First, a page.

CS 1440 Lab 9

- Review when to use the
*if*statement and when to use the*if-else*statement - Introduce the
*switch*statement

Suppose you sell widgets at the following rates: $50/widget for 10 or fewer; $49/widget for more than 10 but no more than 20; $48/widget for more than 20. We could use the following code to assign the unit price. (Assume that x is the number of widgets.)

if(x<=10)rate=50; if(x>10 && x<=20)rate=49; if(x>20)rate=48;

This is not a good approach for two reasons:

- It is easy to make the three conditions either overlap or fail to cover all possible values of x.
- It is inefficient.

To illustrate the first drawback, what if the code had been

if(x<=10)rate=50; if(x>10 && x<20)rate=49; if(x>20)rate=48;

Then if the user entered 20 for x, rate would be undefined! This can lead to serious bugs. What about

if(x<=10)rate=50; if(x>=10 && x<=20)rate=49; if(x>20)rate=48;

Now rate is assigned two values if x is 10, and the second value (49) will be the final value of rate.

The inefficiency is due to repetition. For example, suppose x is 5. Then since 5 <= 10, the first statement assigns the proper value of rate. However, the next two statements are also executed. Although these statements don't change the value of rate, we are forced to evaluate the expressions x>10 && x<=20 and x>20 although we know in advance that we will come up with false.

When your goal is to take one of several mutually-exclusive courses
of action, a better approach is to use the *if..else* statement
(possibly nested several times). For example, here's an improved
version of the previous code:

if(x<=10)rate=50; else if(x<=20)rate=49; else rate=48;

Note that

- There is less to evaluate. If the first condition fails, then we know that x>10 and we don't have to specify this condition.
- As soon as a condition is true, rate is assigned a value and no further conditions need to be evaluted. For example, if x is 5 we can skip over the last two lines.
- No matter what x is, exactly one of the three rates will be assigned.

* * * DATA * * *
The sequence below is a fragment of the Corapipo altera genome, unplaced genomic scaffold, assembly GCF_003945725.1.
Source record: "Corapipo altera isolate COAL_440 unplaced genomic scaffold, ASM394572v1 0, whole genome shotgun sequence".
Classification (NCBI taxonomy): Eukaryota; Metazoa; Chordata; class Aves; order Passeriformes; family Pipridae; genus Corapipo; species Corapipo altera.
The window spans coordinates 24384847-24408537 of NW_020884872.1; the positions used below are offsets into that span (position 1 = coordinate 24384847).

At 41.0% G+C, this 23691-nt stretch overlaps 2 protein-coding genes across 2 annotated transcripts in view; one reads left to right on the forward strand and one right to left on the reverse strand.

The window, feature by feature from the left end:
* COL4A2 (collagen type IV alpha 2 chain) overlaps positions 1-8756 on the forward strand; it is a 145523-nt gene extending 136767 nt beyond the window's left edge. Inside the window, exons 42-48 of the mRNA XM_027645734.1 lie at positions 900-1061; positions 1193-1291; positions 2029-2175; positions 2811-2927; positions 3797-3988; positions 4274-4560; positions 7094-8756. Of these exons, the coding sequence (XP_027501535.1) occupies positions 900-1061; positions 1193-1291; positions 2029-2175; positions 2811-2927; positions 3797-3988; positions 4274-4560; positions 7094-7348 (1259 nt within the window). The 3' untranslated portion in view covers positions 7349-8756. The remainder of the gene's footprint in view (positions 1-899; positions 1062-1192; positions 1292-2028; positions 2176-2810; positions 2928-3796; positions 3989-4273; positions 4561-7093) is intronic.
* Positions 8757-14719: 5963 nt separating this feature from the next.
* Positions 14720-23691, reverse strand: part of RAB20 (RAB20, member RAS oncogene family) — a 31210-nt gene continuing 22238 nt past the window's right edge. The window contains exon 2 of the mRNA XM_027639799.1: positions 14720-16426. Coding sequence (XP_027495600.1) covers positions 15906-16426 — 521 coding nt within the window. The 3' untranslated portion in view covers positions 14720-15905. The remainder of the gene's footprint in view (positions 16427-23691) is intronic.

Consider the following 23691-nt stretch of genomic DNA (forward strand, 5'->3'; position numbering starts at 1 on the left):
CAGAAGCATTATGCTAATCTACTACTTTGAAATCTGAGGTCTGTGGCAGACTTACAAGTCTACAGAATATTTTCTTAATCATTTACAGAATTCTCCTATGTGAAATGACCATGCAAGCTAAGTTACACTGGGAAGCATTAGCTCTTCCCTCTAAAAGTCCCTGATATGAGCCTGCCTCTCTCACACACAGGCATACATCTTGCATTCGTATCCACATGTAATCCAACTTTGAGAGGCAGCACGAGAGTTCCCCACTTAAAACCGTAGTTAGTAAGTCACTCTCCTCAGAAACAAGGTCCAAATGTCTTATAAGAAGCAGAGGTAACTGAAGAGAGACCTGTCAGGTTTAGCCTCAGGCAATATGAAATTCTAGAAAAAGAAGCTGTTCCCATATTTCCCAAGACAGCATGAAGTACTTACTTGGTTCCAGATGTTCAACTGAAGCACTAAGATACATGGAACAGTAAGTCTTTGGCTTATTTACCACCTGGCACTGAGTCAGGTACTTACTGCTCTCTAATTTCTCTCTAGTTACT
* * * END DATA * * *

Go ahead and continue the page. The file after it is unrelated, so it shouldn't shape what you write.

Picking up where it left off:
So when is it appropriate to use multiple *if* statements?
If we're checking independent conditions, then this is the way
to go. For example, suppose that if a person's income is greater
than $50,000, then his credit limit is raised by $2000, and if
his debt is less than $5000 his limit is also raised by $2000.
Then we'd say

if(income>50000)credit+=2000; if(debt<5000)credit+=2000;

We don't want *else* here, since it is possible that the
credit limit will be raised by $4000.

When we have several mutually-exclusive conditions, we can nest
*if..else* statements as follows:

if(cond1)statement1; else if(cond2)statement2; else if(cond3)statement3; ... else statementn;

switch(x) { case 2: cout << "two"; break; case 4: cout << "four"; break; case 6: cout << "six"; break; default: cout << "other"; break; }

The tags "case 2", ..., "default" indicate the alternatives. Following "case", you must put an integer constant; for example, you can't say

case y>7:

(If you want to classify ranges of values rather than discreet
values, use the *if..else* structure.) However, you can
put an expression in the *switch* part; e.g.

switch(2*x-1)

The *default* tag takes care of values of the switch not
otherwise listed. You don't have to have a *default* part,
in which case only the listed tags will be handled. *break*
exits the switch statement. If you omit *break*, then the
following case will be executed as well.

While you can't specify ranges in the form e.g. x >=2 && x<=4, you can list all intermediate values. For example:

switch(x) { case 2: case 3: case 4: cout << "[2,4]"; break; ... }